Sunday, October 28, 2012

Bad Theology and Acts of God

“Even when life begins in that horrible situation of rape, that is something that God intended to happen." -- Richard Mourdock

No doubt you have read or heard about the quote above and the firestorm that has followed it. Among a great many other comments, it provoked this blog post from Susan Russell. The blog post itself is about the mistake of writing our own theological convictions into law in a secular democracy. I'm with Susan on that one--if we are against a country instituting Sharia law as their civil law, why are so many of the same people eager to write evangelical Christian theology into law in this country? Yes, we do legislate morality--from the regulations we support to the tax breaks we give--but it should be a morality common to the vast majority of citizens, not the interpretation of a shrinking faction of them.

But that isn't what I want to blog about. I want to talk about the flawed theology the under-girds Mr. Mourdock's statement: the idea that everything that happens to us is under God's control. If it happened, then God intended it to happen.

This theology is most often expressed, unhelpfully, in the wake of a tragedy. I've especially heard it after the untimely death of a loved one. Phrases like "God must have needed him in heaven" or "God meant for this to happen" or "God must have some reason for doing this" are attempts to make sense of the senseless--and to hang that effort on the belief that God controls each and every thing that happens in this world. Even insurance companies use the term "act of God" to describe a natural disaster.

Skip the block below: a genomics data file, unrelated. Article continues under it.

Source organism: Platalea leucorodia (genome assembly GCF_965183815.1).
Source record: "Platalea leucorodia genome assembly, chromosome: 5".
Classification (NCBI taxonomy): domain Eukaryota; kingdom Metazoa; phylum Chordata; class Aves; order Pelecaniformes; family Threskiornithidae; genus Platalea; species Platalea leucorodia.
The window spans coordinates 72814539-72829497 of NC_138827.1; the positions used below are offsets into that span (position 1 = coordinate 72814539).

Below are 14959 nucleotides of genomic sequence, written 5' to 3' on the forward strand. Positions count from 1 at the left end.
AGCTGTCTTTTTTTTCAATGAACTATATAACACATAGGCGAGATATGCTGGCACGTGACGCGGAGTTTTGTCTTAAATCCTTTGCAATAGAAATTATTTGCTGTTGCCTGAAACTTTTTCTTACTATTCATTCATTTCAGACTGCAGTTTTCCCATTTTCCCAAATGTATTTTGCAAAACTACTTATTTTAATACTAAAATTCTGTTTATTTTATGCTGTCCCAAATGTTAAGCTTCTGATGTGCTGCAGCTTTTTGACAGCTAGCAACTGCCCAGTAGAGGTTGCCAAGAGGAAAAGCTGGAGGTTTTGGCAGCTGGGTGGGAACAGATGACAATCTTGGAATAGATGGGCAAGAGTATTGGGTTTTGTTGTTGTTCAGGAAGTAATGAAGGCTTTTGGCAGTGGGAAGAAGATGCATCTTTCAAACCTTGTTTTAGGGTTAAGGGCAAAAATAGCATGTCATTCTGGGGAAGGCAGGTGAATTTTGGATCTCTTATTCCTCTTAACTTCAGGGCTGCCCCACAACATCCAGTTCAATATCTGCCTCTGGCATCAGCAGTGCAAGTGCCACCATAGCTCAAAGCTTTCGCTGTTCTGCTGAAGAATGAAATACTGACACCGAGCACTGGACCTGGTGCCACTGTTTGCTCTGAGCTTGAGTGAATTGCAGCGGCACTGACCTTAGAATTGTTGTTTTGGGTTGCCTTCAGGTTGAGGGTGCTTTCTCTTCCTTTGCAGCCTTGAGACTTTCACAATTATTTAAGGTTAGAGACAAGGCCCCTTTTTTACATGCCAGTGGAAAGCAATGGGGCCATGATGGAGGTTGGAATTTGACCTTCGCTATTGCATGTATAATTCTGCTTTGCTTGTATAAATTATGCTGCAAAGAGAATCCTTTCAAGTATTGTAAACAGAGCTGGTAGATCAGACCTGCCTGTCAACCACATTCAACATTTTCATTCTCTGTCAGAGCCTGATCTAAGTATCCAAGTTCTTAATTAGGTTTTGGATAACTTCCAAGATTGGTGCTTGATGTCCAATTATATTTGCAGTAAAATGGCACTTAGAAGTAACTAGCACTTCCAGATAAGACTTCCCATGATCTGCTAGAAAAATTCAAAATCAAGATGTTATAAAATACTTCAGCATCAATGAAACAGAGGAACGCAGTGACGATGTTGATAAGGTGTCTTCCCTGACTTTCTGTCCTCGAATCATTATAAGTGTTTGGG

Books can and have been written about why bad things happen to good people. The point is that ever since the Garden of Eden, there have been two things that blocked God's will from being done in the world: human sin and random chance. If one accepts the Garden of Eden story even as an allegory, the question comes up: Did God intend for Eve to eat the apple? No, he specifically told her not to do so. Why did he even put the forbidden tree in the garden? Because following God's will without a choice is not discipleship, it is slavery. The Bible is filled with people who were asked to make choices about their lives and the results of those choices.

It is also the case that the world functions via natural laws--tidal waves, hurricanes, earthquakes, storms and other natural phenomena don't ask whether or not there are people living in that place--the event happens regardless of whether there are two or two million people living there. Along side natural law is random chance--in other words, stuff happens. God may be omnipotent, omnipresent, and omniscient, but God has chosen not to control everything that happens in the world. Just as human beings have free choice about whether they follow God's direction or not, the world is also not subject to God's direction. Evil exists. Disease happens. The world is a fallen, imperfect place. It is not the Kingdom of God.

All of this provides, or should provide a sense of perspective to the Christian. Whoever ends up winning the election in a little more than a week or so, God will still be God and the world will still have the problems and challenges that it has. The way we deal with those issues as people of faith is probably more important than even this issues themselves. God does not cause tragedy, but God does help us deal with tragedy. And that is an act of God.